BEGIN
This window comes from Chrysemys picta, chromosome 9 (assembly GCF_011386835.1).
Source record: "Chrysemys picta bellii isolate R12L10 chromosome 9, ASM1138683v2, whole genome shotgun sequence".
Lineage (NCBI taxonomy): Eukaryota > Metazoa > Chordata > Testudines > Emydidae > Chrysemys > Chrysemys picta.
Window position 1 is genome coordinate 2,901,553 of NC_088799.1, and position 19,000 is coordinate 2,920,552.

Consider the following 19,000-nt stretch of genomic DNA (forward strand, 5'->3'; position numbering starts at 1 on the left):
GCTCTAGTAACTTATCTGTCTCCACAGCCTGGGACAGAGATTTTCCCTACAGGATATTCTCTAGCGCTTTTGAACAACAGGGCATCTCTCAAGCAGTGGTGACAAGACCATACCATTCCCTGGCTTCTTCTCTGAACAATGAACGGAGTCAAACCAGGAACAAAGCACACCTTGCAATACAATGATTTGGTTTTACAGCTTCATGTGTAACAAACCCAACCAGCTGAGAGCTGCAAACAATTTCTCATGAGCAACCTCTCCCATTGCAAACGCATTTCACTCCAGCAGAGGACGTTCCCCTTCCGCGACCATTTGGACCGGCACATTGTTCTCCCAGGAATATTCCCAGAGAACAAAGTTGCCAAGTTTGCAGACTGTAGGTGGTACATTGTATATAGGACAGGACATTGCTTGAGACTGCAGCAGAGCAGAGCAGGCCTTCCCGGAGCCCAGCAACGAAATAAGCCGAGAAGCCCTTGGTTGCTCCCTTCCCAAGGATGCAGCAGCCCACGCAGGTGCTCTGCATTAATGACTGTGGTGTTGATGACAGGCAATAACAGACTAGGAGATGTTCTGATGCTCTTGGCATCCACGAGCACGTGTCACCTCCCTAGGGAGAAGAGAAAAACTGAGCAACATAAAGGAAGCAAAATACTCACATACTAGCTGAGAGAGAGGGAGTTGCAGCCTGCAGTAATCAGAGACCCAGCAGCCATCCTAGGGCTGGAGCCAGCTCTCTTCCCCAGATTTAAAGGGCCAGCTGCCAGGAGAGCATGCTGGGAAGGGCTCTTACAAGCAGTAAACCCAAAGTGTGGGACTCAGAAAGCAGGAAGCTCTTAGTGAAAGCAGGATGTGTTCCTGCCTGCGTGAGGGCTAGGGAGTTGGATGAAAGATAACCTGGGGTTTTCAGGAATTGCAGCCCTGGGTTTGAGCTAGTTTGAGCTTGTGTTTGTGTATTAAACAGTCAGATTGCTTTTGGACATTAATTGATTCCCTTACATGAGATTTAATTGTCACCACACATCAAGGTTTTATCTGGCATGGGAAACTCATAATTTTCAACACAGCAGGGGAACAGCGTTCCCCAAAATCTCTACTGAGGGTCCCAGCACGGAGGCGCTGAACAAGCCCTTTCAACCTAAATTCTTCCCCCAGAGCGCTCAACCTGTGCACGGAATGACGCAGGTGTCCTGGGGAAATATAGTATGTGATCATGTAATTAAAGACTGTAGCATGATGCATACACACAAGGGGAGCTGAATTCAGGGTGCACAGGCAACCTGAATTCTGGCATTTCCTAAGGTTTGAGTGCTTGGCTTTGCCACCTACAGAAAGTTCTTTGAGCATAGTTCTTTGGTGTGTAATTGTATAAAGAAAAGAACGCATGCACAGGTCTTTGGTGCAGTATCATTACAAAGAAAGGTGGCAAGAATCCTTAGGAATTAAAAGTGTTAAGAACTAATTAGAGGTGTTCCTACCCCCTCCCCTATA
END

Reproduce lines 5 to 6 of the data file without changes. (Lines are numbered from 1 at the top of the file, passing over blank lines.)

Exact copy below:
Consider the following 19,000-nt stretch of genomic DNA (forward strand, 5'->3'; position numbering starts at 1 on the left):
GCTCTAGTAACTTATCTGTCTCCACAGCCTGGGACAGAGATTTTCCCTACAGGATATTCTCTAGCGCTTTTGAACAACAGGGCATCTCTCAAGCAGTGGTGACAAGACCATACCATTCCCTGGCTTCTTCTCTGAACAATGAACGGAGTCAAACCAGGAACAAAGCACACCTTGCAATACAATGATTTGGTTTTACAGCTTCATGTGTAACAAACCCAACCAGCTGAGAGCTGCAAACAATTTCTCATGAGCAACCTCTCCCATTGCAAACGCATTTCACTCCAGCAGAGGACGTTCCCCTTCCGCGACCATTTGGACCGGCACATTGTTCTCCCAGGAATATTCCCAGAGAACAAAGTTGCCAAGTTTGCAGACTGTAGGTGGTACATTGTATATAGGACAGGACATTGCTTGAGACTGCAGCAGAGCAGAGCAGGCCTTCCCGGAGCCCAGCAACGAAATAAGCCGAGAAGCCCTTGGTTGCTCCCTTCCCAAGGATGCAGCAGCCCACGCAGGTGCTCTGCATTAATGACTGTGGTGTTGATGACAGGCAATAACAGACTAGGAGATGTTCTGATGCTCTTGGCATCCACGAGCACGTGTCACCTCCCTAGGGAGAAGAGAAAAACTGAGCAACATAAAGGAAGCAAAATACTCACATACTAGCTGAGAGAGAGGGAGTTGCAGCCTGCAGTAATCAGAGACCCAGCAGCCATCCTAGGGCTGGAGCCAGCTCTCTTCCCCAGATTTAAAGGGCCAGCTGCCAGGAGAGCATGCTGGGAAGGGCTCTTACAAGCAGTAAACCCAAAGTGTGGGACTCAGAAAGCAGGAAGCTCTTAGTGAAAGCAGGATGTGTTCCTGCCTGCGTGAGGGCTAGGGAGTTGGATGAAAGATAACCTGGGGTTTTCAGGAATTGCAGCCCTGGGTTTGAGCTAGTTTGAGCTTGTGTTTGTGTATTAAACAGTCAGATTGCTTTTGGACATTAATTGATTCCCTTACATGAGATTTAATTGTCACCACACATCAAGGTTTTATCTGGCATGGGAAACTCATAATTTTCAACACAGCAGGGGAACAGCGTTCCCCAAAATCTCTACTGAGGGTCCCAGCACGGAGGCGCTGAACAAGCCCTTTCAACCTAAATTCTTCCCCCAGAGCGCTCAACCTGTGCACGGAATGACGCAGGTGTCCTGGGGAAATATAGTATGTGATCATGTAATTAAAGACTGTAGCATGATGCATACACACAAGGGGAGCTGAATTCAGGGTGCACAGGCAACCTGAATTCTGGCATTTCCTAAGGTTTGAGTGCTTGGCTTTGCCACCTACAGAAAGTTCTTTGAGCATAGTTCTTTGGTGTGTAATTGTATAAAGAAAAGAACGCATGCACAGGTCTTTGGTGCAGTATCATTACAAAGAAAGGTGGCAAGAATCCTTAGGAATTAAAAGTGTTAAGAACTAATTAGAGGTGTTCCTACCCCCTCCCCTATA